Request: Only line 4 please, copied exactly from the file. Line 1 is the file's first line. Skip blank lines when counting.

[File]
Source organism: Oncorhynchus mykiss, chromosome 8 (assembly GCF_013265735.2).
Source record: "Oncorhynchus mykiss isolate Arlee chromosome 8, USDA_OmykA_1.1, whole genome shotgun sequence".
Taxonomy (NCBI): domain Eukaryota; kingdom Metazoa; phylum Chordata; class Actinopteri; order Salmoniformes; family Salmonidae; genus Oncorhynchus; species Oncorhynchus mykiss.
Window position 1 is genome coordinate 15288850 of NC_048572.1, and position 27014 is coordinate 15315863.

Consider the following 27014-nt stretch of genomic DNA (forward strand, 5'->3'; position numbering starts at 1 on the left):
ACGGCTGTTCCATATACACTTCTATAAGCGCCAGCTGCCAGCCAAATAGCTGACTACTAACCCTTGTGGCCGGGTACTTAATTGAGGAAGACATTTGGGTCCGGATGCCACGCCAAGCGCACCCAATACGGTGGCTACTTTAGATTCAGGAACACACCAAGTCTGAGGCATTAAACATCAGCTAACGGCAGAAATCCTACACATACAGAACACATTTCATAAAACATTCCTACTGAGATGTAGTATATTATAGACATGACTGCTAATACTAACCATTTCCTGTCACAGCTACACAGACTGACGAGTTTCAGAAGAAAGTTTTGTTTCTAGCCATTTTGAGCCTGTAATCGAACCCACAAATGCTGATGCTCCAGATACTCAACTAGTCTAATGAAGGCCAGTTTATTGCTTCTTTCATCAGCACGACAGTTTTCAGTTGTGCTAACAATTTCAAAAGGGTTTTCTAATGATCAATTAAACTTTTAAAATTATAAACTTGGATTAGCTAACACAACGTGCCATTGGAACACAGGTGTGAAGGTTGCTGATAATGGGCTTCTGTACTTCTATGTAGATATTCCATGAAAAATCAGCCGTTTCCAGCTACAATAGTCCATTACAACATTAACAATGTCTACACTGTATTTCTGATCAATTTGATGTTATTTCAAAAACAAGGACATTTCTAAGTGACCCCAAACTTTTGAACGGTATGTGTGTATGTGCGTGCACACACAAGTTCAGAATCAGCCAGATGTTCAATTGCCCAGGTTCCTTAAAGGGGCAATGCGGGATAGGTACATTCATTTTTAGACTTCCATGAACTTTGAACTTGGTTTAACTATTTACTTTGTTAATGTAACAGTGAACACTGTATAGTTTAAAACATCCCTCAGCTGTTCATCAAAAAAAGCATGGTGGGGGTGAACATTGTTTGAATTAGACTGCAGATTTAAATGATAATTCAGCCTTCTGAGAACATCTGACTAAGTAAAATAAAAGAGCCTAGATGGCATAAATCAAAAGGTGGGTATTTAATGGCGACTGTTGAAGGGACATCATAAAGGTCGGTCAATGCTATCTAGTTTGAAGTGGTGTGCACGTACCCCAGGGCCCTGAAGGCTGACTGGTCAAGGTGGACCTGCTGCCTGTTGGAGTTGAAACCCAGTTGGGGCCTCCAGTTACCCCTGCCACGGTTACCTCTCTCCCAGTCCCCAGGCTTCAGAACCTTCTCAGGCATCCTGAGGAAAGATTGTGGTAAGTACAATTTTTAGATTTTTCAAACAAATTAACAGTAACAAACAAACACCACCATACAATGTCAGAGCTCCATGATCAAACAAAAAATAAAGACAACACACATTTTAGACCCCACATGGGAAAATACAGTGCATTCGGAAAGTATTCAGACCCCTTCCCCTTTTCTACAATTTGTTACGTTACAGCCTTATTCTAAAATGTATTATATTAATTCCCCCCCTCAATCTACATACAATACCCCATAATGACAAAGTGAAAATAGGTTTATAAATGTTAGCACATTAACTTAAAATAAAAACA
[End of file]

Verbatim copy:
Window position 1 is genome coordinate 15288850 of NC_048572.1, and position 27014 is coordinate 15315863.